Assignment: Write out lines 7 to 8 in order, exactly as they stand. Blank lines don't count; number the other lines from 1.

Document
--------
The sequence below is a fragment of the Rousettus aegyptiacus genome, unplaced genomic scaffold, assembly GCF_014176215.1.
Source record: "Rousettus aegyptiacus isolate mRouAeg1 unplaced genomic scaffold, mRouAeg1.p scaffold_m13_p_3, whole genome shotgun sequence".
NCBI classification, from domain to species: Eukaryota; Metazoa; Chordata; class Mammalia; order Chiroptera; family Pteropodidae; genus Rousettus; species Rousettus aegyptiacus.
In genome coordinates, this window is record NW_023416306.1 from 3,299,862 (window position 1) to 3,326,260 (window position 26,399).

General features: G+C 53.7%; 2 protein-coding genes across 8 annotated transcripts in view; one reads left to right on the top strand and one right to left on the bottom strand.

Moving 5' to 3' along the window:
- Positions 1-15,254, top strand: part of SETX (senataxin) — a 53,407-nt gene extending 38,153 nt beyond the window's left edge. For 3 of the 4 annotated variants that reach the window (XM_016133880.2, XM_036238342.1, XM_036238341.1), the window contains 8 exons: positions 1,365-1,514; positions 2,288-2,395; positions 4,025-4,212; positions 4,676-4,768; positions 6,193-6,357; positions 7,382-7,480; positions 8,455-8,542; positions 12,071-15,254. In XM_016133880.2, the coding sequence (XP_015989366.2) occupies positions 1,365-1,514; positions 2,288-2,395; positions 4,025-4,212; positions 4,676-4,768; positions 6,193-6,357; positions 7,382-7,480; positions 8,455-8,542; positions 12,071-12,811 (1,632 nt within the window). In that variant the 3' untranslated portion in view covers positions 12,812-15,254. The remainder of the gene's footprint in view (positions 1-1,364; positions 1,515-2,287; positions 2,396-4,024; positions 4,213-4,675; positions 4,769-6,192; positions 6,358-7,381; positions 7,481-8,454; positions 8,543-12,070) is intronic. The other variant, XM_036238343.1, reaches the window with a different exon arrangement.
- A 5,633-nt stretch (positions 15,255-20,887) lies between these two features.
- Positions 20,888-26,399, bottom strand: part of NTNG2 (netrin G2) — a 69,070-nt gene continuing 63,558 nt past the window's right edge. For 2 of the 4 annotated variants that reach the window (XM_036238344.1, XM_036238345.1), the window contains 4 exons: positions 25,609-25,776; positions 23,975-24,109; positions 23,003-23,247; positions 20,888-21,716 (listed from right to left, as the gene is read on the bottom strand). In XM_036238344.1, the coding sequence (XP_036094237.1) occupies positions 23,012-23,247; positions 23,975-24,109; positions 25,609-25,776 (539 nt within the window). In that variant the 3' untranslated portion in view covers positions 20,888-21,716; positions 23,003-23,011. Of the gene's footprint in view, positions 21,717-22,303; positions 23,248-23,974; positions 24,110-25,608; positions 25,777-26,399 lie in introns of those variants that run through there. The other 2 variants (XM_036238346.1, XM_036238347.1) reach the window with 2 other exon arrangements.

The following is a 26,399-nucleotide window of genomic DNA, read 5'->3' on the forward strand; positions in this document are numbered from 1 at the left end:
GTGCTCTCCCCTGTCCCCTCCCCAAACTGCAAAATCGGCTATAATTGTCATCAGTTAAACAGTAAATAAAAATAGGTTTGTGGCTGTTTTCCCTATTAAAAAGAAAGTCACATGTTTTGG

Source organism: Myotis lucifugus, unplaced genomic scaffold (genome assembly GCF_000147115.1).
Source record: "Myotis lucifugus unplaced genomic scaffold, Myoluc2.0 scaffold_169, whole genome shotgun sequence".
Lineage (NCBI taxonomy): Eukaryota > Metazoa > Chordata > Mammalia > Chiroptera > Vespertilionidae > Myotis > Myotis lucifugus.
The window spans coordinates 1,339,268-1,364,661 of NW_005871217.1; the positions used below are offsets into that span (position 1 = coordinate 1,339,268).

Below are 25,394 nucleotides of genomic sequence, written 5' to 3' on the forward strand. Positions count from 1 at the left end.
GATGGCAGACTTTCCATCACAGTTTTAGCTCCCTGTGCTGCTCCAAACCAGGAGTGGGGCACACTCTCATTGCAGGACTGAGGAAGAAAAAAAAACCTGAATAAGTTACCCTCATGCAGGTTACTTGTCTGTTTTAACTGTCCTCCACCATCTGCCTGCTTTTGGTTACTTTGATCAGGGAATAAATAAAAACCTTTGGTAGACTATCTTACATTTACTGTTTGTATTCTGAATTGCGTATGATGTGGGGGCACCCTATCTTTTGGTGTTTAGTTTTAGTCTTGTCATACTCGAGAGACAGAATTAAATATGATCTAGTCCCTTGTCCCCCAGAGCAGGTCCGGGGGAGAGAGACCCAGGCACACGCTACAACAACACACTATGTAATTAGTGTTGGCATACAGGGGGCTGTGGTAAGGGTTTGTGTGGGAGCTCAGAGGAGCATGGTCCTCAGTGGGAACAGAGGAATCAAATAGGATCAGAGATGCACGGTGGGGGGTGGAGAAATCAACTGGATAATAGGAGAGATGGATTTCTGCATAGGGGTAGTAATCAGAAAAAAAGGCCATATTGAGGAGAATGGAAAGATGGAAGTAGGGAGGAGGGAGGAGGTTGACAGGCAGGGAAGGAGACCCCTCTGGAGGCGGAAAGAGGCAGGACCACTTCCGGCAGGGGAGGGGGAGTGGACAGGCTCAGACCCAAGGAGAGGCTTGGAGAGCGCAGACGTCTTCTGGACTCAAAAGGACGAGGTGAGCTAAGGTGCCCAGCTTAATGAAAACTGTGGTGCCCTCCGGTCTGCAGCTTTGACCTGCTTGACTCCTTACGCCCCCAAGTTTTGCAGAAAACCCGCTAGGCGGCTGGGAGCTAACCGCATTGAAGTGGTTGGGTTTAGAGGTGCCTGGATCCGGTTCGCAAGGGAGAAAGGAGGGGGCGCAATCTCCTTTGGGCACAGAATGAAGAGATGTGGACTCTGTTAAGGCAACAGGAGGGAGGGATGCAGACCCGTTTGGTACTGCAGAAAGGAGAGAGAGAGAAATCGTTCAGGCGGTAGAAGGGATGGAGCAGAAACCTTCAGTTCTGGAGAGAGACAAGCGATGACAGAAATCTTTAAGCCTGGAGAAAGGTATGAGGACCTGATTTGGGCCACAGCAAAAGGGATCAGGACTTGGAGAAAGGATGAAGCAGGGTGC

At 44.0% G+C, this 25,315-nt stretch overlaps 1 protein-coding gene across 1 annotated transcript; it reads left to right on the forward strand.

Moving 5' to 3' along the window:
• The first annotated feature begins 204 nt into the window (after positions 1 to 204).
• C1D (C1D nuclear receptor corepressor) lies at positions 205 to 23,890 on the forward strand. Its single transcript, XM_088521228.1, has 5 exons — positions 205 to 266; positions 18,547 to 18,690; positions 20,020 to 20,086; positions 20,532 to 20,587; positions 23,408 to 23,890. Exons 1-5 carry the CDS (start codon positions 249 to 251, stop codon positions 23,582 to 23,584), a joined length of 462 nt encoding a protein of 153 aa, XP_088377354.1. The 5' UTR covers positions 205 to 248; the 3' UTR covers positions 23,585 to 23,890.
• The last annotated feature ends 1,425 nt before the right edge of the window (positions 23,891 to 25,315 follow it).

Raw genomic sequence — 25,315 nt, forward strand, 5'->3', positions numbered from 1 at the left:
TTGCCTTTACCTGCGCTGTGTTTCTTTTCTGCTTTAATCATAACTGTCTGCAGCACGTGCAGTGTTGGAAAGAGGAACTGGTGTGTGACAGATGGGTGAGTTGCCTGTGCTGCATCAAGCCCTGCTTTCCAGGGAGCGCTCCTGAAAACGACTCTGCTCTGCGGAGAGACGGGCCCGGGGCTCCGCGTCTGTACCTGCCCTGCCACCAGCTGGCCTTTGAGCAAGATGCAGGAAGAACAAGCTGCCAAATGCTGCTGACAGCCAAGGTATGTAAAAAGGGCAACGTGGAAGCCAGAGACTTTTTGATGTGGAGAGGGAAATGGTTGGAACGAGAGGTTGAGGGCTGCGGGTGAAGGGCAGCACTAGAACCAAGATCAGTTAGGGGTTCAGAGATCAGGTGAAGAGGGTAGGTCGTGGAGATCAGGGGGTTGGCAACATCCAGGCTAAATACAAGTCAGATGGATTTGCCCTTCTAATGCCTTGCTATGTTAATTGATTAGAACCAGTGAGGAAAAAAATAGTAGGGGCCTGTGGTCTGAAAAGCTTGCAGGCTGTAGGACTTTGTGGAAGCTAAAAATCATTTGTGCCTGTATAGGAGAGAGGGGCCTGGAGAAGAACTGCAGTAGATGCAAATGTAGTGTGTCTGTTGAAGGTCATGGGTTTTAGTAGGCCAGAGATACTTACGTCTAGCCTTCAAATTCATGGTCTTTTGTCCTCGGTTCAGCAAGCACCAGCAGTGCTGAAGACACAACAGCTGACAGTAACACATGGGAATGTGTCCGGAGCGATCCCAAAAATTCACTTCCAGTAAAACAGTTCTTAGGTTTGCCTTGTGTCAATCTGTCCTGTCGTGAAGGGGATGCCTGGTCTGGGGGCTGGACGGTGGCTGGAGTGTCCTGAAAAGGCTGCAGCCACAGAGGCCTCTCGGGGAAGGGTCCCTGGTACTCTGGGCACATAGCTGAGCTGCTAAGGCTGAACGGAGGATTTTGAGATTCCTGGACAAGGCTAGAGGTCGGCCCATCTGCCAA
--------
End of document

- Positions 1-15,254, top strand: part of SETX (senataxin) — a 53,407-nt gene extending 38,153 nt beyond the window's left edge. For 3 of the 4 annotated variants that reach the window (XM_016133880.2, XM_036238342.1, XM_036238341.1), the window contains 8 exons: positions 1,365-1,514; positions 2,288-2,395; positions 4,025-4,212; positions 4,676-4,768; positions 6,193-6,357; positions 7,382-7,480; positions 8,455-8,542; positions 12,071-15,254. In XM_016133880.2, the coding sequence (XP_015989366.2) occupies positions 1,365-1,514; positions 2,288-2,395; positions 4,025-4,212; positions 4,676-4,768; positions 6,193-6,357; positions 7,382-7,480; positions 8,455-8,542; positions 12,071-12,811 (1,632 nt within the window). In that variant the 3' untranslated portion in view covers positions 12,812-15,254. The remainder of the gene's footprint in view (positions 1-1,364; positions 1,515-2,287; positions 2,396-4,024; positions 4,213-4,675; positions 4,769-6,192; positions 6,358-7,381; positions 7,481-8,454; positions 8,543-12,070) is intronic. The other variant, XM_036238343.1, reaches the window with a different exon arrangement.
- A 5,633-nt stretch (positions 15,255-20,887) lies between these two features.